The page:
6 Conclusions From The Red Bull Appeal Hearing
Yesterday the full ruling from the FIA appeal court and reasoning behind it was released by the FIA for
public viewing, this brings some interesting conclusions and pointers. The full report can be viewed by clicking the link at the bottom of this page.
1) Red Bull cannot prove that they did not cheat
61. Based on all the above, the Court finds that the Appellant did not prove that its fuel flow model estimates the fuel flow (very) accurately and/or more accurately than the FFM Sensor 73 and does not find any element in the present case that could prove that the Appellant’s car No. 3 did not exceed the fuel mass flow limit of 100kg/h set out in Article 5.1.4 TR.
Red Bull’s whole argument was based around them being able to prove, using their own ‘more accurate’ measurements that they did not exceed the fuel flow rate as specified in the regulations, and that the technical directive issued which states that they must use the FIA sensor is not officially a rule.
The court of appeal have found out that Red Bull’s own measurement of the fuel flow rate includes computer modelling which cannot be proved to be 100% accurate.
2) The team could be causing their own sensors to fail
During the hearing, Fabrice Lom the FIA head of power-train said:
“The teams that are modifying the sensor. If you take the picture of the sensor, you have two connections, and some teams, Red Bull for example, are removing these connections and putting in their own connections. If it [the new connection] is a bit too long inside, it can touch and tube where the measurement is done.”
This statement from the report shows that the way Red Bull install the sensor can cause it to fail, making this sensor issue one of their own making.
3) The team’s fuel supplier could also be causing failures of the fuel flow sensor
Lom also said during the hearing that the Total fuel that Red Bull uses can damage a seal in the meter and lead to complete failures.
“We discovered and now we have identified the issue, It is an issue that is now understood well and we know that it only affects the reliability of the sensor. We discovered that there is a seam, an o-ring in the sensor, that doesn’t support the Total fuel chemical composition so the seal is damaged by the fuel, which kills the sensor.”
Echoing the point above, this shows that the Fuel used by Red Bull (Total) is also causing malfunctions with the sensor. The team has a duty to make sure its supplier beings appropriate fuel for use with the mandated equipment. Ongoing if the fuel is not changed it can really damage Red Bull’s chances in races if they are constantly having to change their fuel flow rate like they should have done in Australia.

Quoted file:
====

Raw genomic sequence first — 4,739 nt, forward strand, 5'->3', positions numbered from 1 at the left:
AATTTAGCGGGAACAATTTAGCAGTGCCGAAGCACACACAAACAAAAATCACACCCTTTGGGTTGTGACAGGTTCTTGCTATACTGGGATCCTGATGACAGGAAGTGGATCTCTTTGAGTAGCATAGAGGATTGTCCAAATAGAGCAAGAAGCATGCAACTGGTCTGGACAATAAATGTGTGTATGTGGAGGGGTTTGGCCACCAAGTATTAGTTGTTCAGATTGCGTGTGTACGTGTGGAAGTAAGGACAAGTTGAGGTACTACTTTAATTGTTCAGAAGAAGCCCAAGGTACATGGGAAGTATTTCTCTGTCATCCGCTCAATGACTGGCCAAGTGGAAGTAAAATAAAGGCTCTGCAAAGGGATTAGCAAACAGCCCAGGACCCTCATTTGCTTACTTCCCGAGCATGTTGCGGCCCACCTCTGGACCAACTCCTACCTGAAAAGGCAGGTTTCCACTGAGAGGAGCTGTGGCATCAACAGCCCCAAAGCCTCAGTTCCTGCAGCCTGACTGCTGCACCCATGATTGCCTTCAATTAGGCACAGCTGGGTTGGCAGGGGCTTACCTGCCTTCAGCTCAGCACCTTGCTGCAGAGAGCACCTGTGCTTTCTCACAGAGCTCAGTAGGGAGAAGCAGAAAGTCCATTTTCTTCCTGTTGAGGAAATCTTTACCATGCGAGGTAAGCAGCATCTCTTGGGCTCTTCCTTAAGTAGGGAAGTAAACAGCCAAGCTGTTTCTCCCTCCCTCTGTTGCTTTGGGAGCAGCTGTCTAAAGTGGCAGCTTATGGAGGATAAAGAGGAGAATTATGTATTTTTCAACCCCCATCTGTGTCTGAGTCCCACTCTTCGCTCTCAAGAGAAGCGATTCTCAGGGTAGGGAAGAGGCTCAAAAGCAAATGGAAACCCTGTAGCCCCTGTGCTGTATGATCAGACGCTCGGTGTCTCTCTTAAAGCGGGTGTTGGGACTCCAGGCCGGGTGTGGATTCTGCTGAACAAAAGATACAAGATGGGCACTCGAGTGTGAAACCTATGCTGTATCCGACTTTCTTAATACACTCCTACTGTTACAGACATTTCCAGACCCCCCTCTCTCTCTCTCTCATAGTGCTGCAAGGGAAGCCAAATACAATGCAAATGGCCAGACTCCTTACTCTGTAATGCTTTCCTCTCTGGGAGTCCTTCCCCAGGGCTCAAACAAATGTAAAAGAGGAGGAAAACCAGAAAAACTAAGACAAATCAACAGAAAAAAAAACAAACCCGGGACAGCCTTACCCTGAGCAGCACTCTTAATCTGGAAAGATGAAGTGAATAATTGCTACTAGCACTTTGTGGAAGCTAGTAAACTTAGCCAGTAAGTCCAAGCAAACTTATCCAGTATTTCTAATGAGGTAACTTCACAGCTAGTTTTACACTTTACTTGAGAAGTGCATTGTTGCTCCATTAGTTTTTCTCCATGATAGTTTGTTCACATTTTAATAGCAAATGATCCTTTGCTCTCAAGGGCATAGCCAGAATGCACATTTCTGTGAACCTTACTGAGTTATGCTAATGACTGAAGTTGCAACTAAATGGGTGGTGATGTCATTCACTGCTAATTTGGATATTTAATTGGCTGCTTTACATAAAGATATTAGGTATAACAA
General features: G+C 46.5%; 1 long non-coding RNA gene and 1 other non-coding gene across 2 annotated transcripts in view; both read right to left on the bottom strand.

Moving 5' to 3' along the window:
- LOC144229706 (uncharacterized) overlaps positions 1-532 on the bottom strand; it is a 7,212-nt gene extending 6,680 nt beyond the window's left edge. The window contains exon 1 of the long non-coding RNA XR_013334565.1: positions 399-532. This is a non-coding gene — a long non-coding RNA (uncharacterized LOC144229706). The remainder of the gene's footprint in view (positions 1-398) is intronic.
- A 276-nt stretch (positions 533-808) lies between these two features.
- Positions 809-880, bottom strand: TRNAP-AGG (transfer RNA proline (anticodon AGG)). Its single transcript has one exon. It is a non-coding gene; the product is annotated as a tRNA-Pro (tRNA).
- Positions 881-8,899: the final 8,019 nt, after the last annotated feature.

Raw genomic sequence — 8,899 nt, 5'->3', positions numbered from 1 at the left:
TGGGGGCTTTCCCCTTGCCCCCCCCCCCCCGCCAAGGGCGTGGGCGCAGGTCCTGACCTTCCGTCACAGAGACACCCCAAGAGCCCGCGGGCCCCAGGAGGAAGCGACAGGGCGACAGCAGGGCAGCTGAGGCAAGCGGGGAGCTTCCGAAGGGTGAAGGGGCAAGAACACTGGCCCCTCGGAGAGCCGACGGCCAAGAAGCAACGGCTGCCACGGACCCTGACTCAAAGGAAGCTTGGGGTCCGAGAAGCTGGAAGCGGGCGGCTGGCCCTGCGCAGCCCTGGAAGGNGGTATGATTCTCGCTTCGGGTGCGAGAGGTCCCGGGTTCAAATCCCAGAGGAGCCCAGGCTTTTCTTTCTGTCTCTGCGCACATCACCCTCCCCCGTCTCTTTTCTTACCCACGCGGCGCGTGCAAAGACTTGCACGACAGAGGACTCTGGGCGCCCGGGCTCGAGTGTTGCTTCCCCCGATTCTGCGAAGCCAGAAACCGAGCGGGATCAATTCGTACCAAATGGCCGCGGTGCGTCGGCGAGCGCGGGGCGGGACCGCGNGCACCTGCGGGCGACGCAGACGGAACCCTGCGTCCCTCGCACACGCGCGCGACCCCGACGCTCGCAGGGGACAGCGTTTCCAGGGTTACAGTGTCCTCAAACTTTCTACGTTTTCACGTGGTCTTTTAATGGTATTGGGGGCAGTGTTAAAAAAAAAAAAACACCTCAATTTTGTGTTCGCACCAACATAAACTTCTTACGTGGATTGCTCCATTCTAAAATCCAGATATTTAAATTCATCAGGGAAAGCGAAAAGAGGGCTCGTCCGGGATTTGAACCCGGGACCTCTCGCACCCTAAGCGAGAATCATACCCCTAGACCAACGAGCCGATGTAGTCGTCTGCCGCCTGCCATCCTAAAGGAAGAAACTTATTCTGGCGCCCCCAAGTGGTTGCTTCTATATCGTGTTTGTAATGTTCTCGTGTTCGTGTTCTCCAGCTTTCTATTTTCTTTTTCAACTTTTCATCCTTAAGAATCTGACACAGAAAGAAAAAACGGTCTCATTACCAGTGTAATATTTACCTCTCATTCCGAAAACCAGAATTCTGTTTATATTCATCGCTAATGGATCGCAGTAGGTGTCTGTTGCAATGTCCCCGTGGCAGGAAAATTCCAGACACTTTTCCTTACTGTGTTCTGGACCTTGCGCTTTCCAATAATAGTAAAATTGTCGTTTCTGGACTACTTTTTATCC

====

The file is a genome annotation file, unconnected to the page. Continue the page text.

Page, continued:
4) That technical directives laid out by the FIA do need to be followed
33. According to the FIA, where the rules of the sport establish a strict performance limit, as provided for in Article 5.1.4 TR, compliance with this limit must be determined by the officially controlled, uniformly applicable method specified by the FIA in the Technical Directives. Competitors cannot just pick and choose the method which suits them.
This is a clear warning to all teams that the directives issued by the stewards are important parts of the rules and are a clear guideline on how teams are expected to act if they are to stay within the rules.
5) The appeal demonstrates an arrogance of the Red Bull senior management
Whilst Red Bull will have known this above information before the hearing, it strikes me as ridiculous that the team did not take the official stewards decision in Melbourne on the chin, instead deciding to drag the sport and its rule making process through a court case. It really does seem crazy that Red Bull’s senior management thought that they could prove that there method of measurement was better and more reliable than the governing body’s and challenge the very essence of the new regulations. The arrogance against the sport, its governance and its competitors is staggering. No team can ever be bigger than the sport.
6) The Mercedes / Red Bull rivalry continues off the track
The Mercedes F1 team also sent their lawyer to the hearing to question take part and question the ‘witnesses’ in this appeal case. Their lawyer tried (and failed) to get the panel to hand down a more severe punishment to Red Bull likening the case to that of their own team (in its former guise of BAR Honda) back in 2005 when they raced with an illegal fuel tank and ended up banned for two races. The Mercedes Lawyer argued that the Red Bull team should receive a suspended race ban of ‘no less than three races’.
The full report can be seen by clicking here
As always please have your say by entering a comment below or tweeting me @PG_F1.